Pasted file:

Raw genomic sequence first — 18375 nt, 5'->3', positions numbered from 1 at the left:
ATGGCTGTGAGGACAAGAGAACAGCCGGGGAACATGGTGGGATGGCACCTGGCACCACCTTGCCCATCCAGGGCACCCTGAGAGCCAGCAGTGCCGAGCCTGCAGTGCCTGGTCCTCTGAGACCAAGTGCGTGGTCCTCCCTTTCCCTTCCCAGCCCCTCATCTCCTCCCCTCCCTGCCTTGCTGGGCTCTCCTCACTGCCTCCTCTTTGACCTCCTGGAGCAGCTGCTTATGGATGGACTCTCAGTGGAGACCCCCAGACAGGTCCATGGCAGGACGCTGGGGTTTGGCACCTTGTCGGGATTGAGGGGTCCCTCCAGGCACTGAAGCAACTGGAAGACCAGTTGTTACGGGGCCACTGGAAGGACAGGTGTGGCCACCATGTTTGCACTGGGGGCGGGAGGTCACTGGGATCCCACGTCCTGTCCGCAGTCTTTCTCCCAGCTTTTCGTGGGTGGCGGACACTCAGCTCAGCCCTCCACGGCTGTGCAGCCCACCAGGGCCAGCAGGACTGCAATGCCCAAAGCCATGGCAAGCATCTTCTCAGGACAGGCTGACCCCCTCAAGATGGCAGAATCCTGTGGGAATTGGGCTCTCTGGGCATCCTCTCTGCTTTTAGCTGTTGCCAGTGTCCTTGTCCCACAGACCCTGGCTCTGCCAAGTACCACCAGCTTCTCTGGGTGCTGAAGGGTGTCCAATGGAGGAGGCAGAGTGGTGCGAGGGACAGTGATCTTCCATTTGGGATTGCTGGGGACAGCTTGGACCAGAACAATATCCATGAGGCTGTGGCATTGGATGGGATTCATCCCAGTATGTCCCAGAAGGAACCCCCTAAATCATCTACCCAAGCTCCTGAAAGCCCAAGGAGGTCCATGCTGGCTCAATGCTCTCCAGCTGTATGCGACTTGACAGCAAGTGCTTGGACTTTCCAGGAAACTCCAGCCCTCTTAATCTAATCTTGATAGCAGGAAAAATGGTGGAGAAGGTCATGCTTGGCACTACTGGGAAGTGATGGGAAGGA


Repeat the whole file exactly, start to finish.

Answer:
Raw genomic sequence first — 18375 nt, 5'->3', positions numbered from 1 at the left:
ATGGCTGTGAGGACAAGAGAACAGCCGGGGAACATGGTGGGATGGCACCTGGCACCACCTTGCCCATCCAGGGCACCCTGAGAGCCAGCAGTGCCGAGCCTGCAGTGCCTGGTCCTCTGAGACCAAGTGCGTGGTCCTCCCTTTCCCTTCCCAGCCCCTCATCTCCTCCCCTCCCTGCCTTGCTGGGCTCTCCTCACTGCCTCCTCTTTGACCTCCTGGAGCAGCTGCTTATGGATGGACTCTCAGTGGAGACCCCCAGACAGGTCCATGGCAGGACGCTGGGGTTTGGCACCTTGTCGGGATTGAGGGGTCCCTCCAGGCACTGAAGCAACTGGAAGACCAGTTGTTACGGGGCCACTGGAAGGACAGGTGTGGCCACCATGTTTGCACTGGGGGCGGGAGGTCACTGGGATCCCACGTCCTGTCCGCAGTCTTTCTCCCAGCTTTTCGTGGGTGGCGGACACTCAGCTCAGCCCTCCACGGCTGTGCAGCCCACCAGGGCCAGCAGGACTGCAATGCCCAAAGCCATGGCAAGCATCTTCTCAGGACAGGCTGACCCCCTCAAGATGGCAGAATCCTGTGGGAATTGGGCTCTCTGGGCATCCTCTCTGCTTTTAGCTGTTGCCAGTGTCCTTGTCCCACAGACCCTGGCTCTGCCAAGTACCACCAGCTTCTCTGGGTGCTGAAGGGTGTCCAATGGAGGAGGCAGAGTGGTGCGAGGGACAGTGATCTTCCATTTGGGATTGCTGGGGACAGCTTGGACCAGAACAATATCCATGAGGCTGTGGCATTGGATGGGATTCATCCCAGTATGTCCCAGAAGGAACCCCCTAAATCATCTACCCAAGCTCCTGAAAGCCCAAGGAGGTCCATGCTGGCTCAATGCTCTCCAGCTGTATGCGACTTGACAGCAAGTGCTTGGACTTTCCAGGAAACTCCAGCCCTCTTAATCTAATCTTGATAGCAGGAAAAATGGTGGAGAAGGTCATGCTTGGCACTACTGGGAAGTGATGGGAAGGA